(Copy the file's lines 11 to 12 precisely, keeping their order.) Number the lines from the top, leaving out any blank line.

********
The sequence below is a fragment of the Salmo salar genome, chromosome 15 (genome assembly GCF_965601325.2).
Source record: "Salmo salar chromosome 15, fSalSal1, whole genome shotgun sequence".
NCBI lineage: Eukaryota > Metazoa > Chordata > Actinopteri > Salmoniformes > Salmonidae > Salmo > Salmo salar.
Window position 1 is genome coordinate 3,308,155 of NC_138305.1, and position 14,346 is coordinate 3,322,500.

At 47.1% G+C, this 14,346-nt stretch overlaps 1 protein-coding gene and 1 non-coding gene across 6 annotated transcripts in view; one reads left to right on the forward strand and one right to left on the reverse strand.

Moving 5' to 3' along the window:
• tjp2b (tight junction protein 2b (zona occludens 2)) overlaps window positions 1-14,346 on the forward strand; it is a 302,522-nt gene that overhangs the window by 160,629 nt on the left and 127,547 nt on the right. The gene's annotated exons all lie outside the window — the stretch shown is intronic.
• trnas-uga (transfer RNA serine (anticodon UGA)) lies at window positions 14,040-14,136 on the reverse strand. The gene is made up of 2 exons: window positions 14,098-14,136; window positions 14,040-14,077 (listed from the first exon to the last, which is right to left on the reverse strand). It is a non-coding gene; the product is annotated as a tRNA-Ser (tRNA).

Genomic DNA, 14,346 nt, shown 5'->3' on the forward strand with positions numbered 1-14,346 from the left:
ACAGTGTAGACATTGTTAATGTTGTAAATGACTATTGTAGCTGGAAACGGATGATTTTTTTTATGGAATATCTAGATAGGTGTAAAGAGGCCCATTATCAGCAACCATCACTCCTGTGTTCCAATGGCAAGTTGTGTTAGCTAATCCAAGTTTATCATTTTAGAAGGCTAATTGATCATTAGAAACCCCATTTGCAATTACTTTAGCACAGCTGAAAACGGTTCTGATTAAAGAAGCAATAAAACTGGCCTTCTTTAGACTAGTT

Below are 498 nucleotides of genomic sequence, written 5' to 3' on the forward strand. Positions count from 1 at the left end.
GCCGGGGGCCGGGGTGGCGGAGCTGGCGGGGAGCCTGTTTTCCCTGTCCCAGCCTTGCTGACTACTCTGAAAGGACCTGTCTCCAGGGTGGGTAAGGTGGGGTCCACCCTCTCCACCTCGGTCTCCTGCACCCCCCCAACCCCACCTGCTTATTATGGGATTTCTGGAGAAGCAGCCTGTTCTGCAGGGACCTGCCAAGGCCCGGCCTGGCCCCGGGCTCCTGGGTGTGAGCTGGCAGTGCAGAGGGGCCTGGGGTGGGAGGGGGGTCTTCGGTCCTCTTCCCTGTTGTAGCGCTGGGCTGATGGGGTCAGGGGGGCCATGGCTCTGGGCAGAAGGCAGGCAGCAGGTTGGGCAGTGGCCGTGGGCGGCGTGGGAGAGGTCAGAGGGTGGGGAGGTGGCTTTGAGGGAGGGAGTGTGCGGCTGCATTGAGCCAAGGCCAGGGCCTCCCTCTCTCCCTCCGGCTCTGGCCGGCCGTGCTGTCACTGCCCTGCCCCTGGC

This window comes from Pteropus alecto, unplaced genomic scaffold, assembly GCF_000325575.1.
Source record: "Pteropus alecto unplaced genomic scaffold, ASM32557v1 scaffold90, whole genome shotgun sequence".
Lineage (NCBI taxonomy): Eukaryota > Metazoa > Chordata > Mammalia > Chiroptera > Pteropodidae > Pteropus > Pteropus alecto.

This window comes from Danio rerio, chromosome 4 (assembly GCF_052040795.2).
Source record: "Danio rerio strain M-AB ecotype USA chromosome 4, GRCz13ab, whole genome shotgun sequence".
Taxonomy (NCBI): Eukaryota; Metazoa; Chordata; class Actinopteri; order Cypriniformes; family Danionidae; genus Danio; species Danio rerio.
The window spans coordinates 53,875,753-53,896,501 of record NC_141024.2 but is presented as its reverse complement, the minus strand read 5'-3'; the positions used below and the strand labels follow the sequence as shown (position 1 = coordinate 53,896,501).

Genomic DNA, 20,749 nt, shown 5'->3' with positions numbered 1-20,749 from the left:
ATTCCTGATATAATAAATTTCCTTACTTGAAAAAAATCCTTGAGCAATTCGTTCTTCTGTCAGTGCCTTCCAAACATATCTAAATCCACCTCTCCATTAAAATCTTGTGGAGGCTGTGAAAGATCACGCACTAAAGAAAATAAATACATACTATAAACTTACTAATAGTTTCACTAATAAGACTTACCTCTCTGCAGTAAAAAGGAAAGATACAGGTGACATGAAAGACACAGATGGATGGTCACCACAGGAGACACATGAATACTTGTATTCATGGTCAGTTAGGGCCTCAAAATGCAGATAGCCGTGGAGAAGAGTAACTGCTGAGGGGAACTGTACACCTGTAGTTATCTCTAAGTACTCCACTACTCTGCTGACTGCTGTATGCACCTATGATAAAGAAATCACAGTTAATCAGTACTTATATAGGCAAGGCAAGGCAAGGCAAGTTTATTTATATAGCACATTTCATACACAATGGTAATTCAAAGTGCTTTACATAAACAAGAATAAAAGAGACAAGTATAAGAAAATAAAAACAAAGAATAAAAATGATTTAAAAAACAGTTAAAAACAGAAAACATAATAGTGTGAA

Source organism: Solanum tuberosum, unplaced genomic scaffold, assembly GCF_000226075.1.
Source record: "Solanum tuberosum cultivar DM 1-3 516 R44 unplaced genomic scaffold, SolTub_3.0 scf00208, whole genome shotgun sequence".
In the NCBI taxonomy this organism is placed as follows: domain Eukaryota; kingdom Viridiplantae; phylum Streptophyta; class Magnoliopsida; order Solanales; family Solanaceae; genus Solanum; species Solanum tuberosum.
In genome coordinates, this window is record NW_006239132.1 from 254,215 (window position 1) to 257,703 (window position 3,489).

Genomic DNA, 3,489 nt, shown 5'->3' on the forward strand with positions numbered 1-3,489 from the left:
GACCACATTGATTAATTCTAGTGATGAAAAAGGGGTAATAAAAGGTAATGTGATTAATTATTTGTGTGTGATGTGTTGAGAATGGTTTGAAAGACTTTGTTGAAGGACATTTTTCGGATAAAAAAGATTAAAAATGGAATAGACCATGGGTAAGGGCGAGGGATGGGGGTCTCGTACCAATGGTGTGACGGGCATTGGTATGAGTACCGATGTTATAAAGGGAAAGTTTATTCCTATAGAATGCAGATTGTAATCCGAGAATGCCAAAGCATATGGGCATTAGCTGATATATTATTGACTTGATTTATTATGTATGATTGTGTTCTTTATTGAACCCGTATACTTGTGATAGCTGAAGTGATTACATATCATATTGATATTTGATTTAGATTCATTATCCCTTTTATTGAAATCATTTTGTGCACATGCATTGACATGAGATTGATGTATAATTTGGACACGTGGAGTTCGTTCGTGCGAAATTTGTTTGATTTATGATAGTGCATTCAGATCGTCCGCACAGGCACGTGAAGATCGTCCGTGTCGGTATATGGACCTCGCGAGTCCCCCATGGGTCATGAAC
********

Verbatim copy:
Below are 498 nucleotides of genomic sequence, written 5' to 3' on the forward strand. Positions count from 1 at the left end.
GCCGGGGGCCGGGGTGGCGGAGCTGGCGGGGAGCCTGTTTTCCCTGTCCCAGCCTTGCTGACTACTCTGAAAGGACCTGTCTCCAGGGTGGGTAAGGTGGGGTCCACCCTCTCCACCTCGGTCTCCTGCACCCCCCCAACCCCACCTGCTTATTATGGGATTTCTGGAGAAGCAGCCTGTTCTGCAGGGACCTGCCAAGGCCCGGCCTGGCCCCGGGCTCCTGGGTGTGAGCTGGCAGTGCAGAGGGGCCTGGGGTGGGAGGGGGGTCTTCGGTCCTCTTCCCTGTTGTAGCGCTGGGCTGATGGGGTCAGGGGGGCCATGGCTCTGGGCAGAAGGCAGGCAGCAGGTTGGGCAGTGGCCGTGGGCGGCGTGGGAGAGGTCAGAGGGTGGGGAGGTGGCTTTGAGGGAGGGAGTGTGCGGCTGCATTGAGCCAAGGCCAGGGCCTCCCTCTCTCCCTCCGGCTCTGGCCGGCCGTGCTGTCACTGCCCTGCCCCTGGC